Facebook reactions: Is it enough to just 'like' sport?

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Facebook's 1.6 billion users click on the 'Like' icon more than 6bn times a day

How often have you heard people say: "It's a shame they don't have a 'dislike' button?

Sport can be an emotional business.

And now that Facebook has changed its iconic 'Like' button, how we react to the latest sporting news and events has been turned upside down.

"Not every moment you want to share is happy," says Facebook founder Mark Zuckerberg.

So, suddenly swamped with a new range of emotions - Love, Haha, Wow, Sad, and Angry - BBC Sport brings you the dos and don'ts of how to use them, and looks at how some of our stories from earlier this week would have fared with the new emoticons.

Did he really just say that?

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Manchester United v Midtjylland: Van Gaal says Reds are feeling 'horny'

Louis van Gaal's latest entertaining news conference saw him list a few qualities he expects his players to display in Thursday's Europa League last-32 second-leg tie.

"Desire, hunger," said the eccentric Dutchman. "Horny". Erm, pardon?

The look on Juan Mata's face next to him was priceless.

Moments like this are what the Wow button were invented for. But for anyone using Haha - that's fine too.

Don't make me angry

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Barcelona president Josep Maria Bartomeu backs Champions League wildcards

It's fine to get angry about things. The increasing cost of watching football gets us angry. Liverpool recently decided against putting up prices in a new section of their ground following protests from furious fans.

So any stories about ticket prices going up - click Angry.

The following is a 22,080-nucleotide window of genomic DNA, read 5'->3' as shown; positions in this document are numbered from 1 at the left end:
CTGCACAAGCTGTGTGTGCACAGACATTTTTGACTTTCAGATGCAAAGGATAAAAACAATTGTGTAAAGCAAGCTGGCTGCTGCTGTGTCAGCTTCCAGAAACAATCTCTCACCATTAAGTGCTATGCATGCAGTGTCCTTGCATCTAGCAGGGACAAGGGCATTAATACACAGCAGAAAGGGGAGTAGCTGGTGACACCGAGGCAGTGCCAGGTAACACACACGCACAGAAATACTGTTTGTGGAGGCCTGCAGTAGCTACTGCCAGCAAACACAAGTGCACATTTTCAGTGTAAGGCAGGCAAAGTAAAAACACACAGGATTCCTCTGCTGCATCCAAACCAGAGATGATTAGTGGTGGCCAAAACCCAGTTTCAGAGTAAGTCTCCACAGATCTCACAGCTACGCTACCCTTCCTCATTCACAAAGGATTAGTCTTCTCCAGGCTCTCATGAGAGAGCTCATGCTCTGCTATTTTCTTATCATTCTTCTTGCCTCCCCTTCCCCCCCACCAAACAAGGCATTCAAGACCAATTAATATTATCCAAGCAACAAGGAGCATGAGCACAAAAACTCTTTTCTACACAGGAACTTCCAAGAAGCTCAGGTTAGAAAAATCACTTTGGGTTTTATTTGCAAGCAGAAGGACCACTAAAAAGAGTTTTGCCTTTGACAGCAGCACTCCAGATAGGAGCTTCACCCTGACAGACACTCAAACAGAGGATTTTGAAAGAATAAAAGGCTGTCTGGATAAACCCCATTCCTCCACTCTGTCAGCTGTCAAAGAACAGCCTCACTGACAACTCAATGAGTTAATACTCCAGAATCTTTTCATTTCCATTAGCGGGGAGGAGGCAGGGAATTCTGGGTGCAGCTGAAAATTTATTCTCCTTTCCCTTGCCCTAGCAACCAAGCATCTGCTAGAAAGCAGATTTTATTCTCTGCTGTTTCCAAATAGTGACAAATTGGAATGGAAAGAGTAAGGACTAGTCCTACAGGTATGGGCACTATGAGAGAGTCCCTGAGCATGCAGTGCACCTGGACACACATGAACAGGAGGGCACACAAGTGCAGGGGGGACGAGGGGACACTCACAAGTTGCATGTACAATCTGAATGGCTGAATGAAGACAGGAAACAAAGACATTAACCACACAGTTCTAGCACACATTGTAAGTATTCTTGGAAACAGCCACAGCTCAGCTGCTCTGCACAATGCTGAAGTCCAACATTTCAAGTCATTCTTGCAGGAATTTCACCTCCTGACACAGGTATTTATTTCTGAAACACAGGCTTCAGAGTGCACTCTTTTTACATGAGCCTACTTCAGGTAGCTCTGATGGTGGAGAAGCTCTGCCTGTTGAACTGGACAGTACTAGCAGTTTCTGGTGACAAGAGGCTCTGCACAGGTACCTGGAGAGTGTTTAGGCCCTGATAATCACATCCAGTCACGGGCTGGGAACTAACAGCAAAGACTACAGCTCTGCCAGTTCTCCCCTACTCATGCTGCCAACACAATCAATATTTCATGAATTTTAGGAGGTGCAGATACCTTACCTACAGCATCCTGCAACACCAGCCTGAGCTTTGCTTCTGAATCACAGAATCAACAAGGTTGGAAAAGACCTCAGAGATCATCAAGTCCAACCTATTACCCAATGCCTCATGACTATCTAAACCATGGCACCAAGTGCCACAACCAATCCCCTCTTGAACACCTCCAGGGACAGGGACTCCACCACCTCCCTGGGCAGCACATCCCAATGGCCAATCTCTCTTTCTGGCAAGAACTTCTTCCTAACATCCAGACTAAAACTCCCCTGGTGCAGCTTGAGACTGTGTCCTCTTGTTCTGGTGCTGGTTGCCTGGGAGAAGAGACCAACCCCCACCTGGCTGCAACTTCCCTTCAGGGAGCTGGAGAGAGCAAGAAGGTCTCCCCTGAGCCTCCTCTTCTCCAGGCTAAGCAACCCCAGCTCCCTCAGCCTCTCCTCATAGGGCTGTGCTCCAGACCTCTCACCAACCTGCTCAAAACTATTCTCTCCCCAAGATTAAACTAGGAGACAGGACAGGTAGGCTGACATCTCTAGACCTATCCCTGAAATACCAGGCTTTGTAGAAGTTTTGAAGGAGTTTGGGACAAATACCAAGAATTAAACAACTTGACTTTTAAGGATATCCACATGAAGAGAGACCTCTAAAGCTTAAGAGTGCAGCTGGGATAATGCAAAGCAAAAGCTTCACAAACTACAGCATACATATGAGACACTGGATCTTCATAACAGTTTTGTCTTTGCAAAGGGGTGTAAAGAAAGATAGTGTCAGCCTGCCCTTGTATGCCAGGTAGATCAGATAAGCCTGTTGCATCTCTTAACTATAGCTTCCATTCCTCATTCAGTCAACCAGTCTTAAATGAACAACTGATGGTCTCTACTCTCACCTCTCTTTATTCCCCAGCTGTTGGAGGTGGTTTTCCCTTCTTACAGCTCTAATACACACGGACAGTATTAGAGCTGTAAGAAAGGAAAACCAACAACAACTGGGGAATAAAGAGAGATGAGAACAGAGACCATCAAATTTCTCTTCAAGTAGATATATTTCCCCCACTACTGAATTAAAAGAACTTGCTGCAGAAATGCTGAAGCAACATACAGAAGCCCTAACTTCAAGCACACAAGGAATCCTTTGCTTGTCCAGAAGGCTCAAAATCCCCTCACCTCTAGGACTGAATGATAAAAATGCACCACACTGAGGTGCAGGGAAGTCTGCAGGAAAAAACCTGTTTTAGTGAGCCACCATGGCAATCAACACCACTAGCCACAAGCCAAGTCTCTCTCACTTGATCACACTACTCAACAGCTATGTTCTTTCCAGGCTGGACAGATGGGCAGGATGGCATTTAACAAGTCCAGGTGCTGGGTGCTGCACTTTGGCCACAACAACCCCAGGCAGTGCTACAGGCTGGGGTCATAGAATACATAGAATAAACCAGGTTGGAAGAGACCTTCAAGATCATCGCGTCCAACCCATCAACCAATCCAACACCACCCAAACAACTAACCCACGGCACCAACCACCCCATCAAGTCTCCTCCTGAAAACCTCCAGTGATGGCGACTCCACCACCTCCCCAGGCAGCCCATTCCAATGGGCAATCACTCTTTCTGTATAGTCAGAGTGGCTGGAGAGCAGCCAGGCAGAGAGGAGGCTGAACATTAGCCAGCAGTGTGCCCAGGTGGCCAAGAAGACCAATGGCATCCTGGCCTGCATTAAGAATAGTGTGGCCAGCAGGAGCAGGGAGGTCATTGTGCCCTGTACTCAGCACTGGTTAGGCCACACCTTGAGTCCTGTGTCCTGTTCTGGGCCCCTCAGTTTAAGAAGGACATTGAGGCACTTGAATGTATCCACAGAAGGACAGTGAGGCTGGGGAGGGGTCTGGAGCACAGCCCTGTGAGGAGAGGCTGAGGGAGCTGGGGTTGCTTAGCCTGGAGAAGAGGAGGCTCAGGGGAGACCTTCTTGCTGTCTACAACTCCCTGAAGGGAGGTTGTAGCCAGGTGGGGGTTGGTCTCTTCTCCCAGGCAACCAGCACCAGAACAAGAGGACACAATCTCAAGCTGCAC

When Barcelona president Josep Maria Bartomeu told BBC sports editor Dan Roan that he thought big clubs should be given 'wildcards' into the Champions League - even if they failed to qualify one year - we asked Sportsday readers for their thoughts, and 85% disagreed.

Typical feedback: Jordan MacDonald - "What a ridiculous idea". Chris Wallace - "That's ridiculous". Paul Gilligan - "This is what is wrong with football".

So Angry it is then.

Don't use it to excess though. Clicking Angry when Bristol City go 1-0 down at home to Brighton will leave you with no room to manoeuvre once the fourth goes in, and the Robins miss a penalty.

When one emotion isn't enough

Flamini

Barcelona are never going to need a wildcard are they? A 2-0 win over Arsenal at the Emirates all-but confirming their passage through to the next round.

Poor old Mathieu Flamini. Came on as a sub and gave away a penalty 47 seconds later.

No doubt that caused a bit of anger. But overall, the story of being effectively knocked out at the last-16 stage for the sixth year running made Arsenal fans sad.

The rest of football simply watched Messi, Neymar and Suarez work their magic and thought 'wow'.

Use Wow carefully. See it as a strong Like. Again, use sparingly or your Facebook friends will think you are in a perpetual state of surprise.

Leaving room for Love

Keyworth

If Louis van Gaal's "horny" comment was made for the Wow factor, this is what Facebook's Love button is made for - stories like that of nine-year-old Charlie Keyworth.

Leicester City learned that the young Foxes fan had lost his mum to cancer and took him on an exclusive tour of the stadium.

"Well played Leicester, well played," was the feedback from readers.

The old Like button just wasn't enough.

Is six enough?

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'Betrayal. Corruption. Punching ball. Game over'

Friday is a hugely significant day for world football, as five men line up to replace Sepp Blatter as the head of Fifa.

What do you mean "is there an 'Indifferent' button?".

But what about all those other occasions when sport throws up all those different emotions? Are six emoticons really enough?

We'd be interested to hear what you think.

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